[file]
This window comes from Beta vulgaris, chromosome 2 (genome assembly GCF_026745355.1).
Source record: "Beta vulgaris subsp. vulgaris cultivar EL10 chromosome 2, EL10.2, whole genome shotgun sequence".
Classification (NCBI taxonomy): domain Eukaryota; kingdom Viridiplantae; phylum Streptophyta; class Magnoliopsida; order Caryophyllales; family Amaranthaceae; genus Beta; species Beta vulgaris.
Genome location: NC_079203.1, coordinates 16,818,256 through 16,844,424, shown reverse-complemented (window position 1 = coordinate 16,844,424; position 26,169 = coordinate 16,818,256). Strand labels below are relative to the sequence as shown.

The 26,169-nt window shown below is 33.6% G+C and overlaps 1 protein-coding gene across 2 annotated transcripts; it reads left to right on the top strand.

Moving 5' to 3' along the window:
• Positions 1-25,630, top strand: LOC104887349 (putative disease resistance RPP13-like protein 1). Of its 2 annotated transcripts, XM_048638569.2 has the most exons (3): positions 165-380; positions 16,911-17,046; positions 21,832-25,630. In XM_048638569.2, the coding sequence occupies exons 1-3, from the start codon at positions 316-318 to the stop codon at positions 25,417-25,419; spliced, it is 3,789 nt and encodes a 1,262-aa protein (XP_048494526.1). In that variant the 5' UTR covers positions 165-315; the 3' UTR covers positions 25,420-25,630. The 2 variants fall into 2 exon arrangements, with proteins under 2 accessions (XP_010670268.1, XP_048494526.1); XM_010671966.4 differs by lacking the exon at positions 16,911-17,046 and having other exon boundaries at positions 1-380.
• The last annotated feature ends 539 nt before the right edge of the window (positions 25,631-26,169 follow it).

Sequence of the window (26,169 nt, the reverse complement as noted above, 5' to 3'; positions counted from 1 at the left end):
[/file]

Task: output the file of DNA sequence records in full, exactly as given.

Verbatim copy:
This window comes from Beta vulgaris, chromosome 2 (genome assembly GCF_026745355.1).
Source record: "Beta vulgaris subsp. vulgaris cultivar EL10 chromosome 2, EL10.2, whole genome shotgun sequence".
Classification (NCBI taxonomy): domain Eukaryota; kingdom Viridiplantae; phylum Streptophyta; class Magnoliopsida; order Caryophyllales; family Amaranthaceae; genus Beta; species Beta vulgaris.
Genome location: NC_079203.1, coordinates 16,818,256 through 16,844,424, shown reverse-complemented (window position 1 = coordinate 16,844,424; position 26,169 = coordinate 16,818,256). Strand labels below are relative to the sequence as shown.

The 26,169-nt window shown below is 33.6% G+C and overlaps 1 protein-coding gene across 2 annotated transcripts; it reads left to right on the top strand.

Moving 5' to 3' along the window:
• Positions 1-25,630, top strand: LOC104887349 (putative disease resistance RPP13-like protein 1). Of its 2 annotated transcripts, XM_048638569.2 has the most exons (3): positions 165-380; positions 16,911-17,046; positions 21,832-25,630. In XM_048638569.2, the coding sequence occupies exons 1-3, from the start codon at positions 316-318 to the stop codon at positions 25,417-25,419; spliced, it is 3,789 nt and encodes a 1,262-aa protein (XP_048494526.1). In that variant the 5' UTR covers positions 165-315; the 3' UTR covers positions 25,420-25,630. The 2 variants fall into 2 exon arrangements, with proteins under 2 accessions (XP_010670268.1, XP_048494526.1); XM_010671966.4 differs by lacking the exon at positions 16,911-17,046 and having other exon boundaries at positions 1-380.
• The last annotated feature ends 539 nt before the right edge of the window (positions 25,631-26,169 follow it).

Sequence of the window (26,169 nt, the reverse complement as noted above, 5' to 3'; positions counted from 1 at the left end):